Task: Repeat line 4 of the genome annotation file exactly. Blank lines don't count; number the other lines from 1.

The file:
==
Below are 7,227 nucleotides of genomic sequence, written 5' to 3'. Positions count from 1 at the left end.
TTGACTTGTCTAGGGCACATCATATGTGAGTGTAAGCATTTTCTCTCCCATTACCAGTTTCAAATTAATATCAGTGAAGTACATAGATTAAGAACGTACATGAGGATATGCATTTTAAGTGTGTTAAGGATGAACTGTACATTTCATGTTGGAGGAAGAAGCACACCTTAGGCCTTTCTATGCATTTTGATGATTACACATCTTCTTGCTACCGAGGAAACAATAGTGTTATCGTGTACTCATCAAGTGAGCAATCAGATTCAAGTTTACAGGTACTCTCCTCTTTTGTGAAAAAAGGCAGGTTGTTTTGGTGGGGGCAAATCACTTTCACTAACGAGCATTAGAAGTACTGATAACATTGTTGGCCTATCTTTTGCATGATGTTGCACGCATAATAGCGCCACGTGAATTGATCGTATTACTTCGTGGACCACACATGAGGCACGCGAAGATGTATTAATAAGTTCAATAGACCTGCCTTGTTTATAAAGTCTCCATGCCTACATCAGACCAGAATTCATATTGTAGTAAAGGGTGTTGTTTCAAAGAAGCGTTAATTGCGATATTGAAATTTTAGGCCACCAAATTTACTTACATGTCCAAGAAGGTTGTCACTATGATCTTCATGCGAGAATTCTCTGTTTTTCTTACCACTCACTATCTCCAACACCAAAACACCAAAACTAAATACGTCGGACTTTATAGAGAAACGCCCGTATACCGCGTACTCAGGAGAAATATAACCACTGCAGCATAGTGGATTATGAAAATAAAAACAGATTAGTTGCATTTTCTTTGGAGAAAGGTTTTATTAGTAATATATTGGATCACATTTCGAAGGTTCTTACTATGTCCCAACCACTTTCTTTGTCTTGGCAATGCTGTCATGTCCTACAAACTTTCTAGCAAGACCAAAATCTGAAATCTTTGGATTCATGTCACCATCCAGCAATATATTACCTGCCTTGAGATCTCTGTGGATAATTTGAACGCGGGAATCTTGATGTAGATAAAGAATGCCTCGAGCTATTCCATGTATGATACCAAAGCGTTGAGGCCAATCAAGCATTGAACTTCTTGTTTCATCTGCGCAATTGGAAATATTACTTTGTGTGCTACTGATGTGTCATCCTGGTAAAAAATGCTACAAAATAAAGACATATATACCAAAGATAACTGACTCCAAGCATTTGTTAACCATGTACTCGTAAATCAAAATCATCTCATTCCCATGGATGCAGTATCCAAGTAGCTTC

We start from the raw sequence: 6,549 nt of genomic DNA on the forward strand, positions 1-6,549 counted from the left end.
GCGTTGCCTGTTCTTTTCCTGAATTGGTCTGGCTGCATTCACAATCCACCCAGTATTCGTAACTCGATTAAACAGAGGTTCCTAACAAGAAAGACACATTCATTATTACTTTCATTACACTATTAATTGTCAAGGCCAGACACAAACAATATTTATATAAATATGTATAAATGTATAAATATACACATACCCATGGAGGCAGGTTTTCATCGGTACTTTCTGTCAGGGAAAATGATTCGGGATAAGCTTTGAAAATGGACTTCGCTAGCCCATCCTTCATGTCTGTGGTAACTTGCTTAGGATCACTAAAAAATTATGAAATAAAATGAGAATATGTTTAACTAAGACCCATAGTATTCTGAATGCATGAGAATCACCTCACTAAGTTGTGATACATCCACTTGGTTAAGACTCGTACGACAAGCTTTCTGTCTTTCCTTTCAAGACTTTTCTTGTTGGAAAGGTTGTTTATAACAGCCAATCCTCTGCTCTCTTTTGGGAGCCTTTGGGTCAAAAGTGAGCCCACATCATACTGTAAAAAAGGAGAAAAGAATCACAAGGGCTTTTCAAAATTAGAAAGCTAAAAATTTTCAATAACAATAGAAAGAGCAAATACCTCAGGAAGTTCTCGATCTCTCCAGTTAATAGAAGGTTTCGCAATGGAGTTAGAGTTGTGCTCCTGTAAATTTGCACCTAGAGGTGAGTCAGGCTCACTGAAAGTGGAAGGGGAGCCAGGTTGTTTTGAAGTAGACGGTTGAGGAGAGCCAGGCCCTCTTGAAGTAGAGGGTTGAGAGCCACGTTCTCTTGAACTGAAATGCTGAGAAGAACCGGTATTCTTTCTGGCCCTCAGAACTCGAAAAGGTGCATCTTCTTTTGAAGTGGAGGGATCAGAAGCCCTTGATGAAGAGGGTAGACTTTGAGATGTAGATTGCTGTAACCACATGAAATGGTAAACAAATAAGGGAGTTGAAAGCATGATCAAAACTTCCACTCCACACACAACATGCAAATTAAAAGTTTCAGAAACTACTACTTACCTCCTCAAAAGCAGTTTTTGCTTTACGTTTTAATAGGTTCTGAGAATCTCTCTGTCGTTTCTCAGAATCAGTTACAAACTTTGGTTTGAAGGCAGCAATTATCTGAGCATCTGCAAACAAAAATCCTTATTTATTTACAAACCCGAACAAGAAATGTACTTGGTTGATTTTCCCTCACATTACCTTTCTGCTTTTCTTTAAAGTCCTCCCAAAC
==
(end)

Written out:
GCGTTGCCTGTTCTTTTCCTGAATTGGTCTGGCTGCATTCACAATCCACCCAGTATTCGTAACTCGATTAAACAGAGGTTCCTAACAAGAAAGACACATTCATTATTACTTTCATTACACTATTAATTGTCAAGGCCAGACACAAACAATATTTATATAAATATGTATAAATGTATAAATATACACATACCCATGGAGGCAGGTTTTCATCGGTACTTTCTGTCAGGGAAAATGATTCGGGATAAGCTTTGAAAATGGACTTCGCTAGCCCATCCTTCATGTCTGTGGTAACTTGCTTAGGATCACTAAAAAATTATGAAATAAAATGAGAATATGTTTAACTAAGACCCATAGTATTCTGAATGCATGAGAATCACCTCACTAAGTTGTGATACATCCACTTGGTTAAGACTCGTACGACAAGCTTTCTGTCTTTCCTTTCAAGACTTTTCTTGTTGGAAAGGTTGTTTATAACAGCCAATCCTCTGCTCTCTTTTGGGAGCCTTTGGGTCAAAAGTGAGCCCACATCATACTGTAAAAAAGGAGAAAAGAATCACAAGGGCTTTTCAAAATTAGAAAGCTAAAAATTTTCAATAACAATAGAAAGAGCAAATACCTCAGGAAGTTCTCGATCTCTCCAGTTAATAGAAGGTTTCGCAATGGAGTTAGAGTTGTGCTCCTGTAAATTTGCACCTAGAGGTGAGTCAGGCTCACTGAAAGTGGAAGGGGAGCCAGGTTGTTTTGAAGTAGACGGTTGAGGAGAGCCAGGCCCTCTTGAAGTAGAGGGTTGAGAGCCACGTTCTCTTGAACTGAAATGCTGAGAAGAACCGGTATTCTTTCTGGCCCTCAGAACTCGAAAAGGTGCATCTTCTTTTGAAGTGGAGGGATCAGAAGCCCTTGATGAAGAGGGTAGACTTTGAGATGTAGATTGCTGTAACCACATGAAATGGTAAACAAATAAGGGAGTTGAAAGCATGATCAAAACTTCCACTCCACACACAACATGCAAATTAAAAGTTTCAGAAACTACTACTTACCTCCTCAAAAGCAGTTTTTGCTTTACGTTTTAATAGGTTCTGAGAATCTCTCTGTCGTTTCTCAGAATCAGTTACAAACTTTGGTTTGAAGGCAGCAATTATCTGAGCATCTGCAAACAAAAATCCTTATTTATTTACAAACCCGAACAAGAAATGTACTTGGTTGATTTTCCCTCACATTACCTTTCTGCTTTTCTTTAAAGTCCTCCCAAAC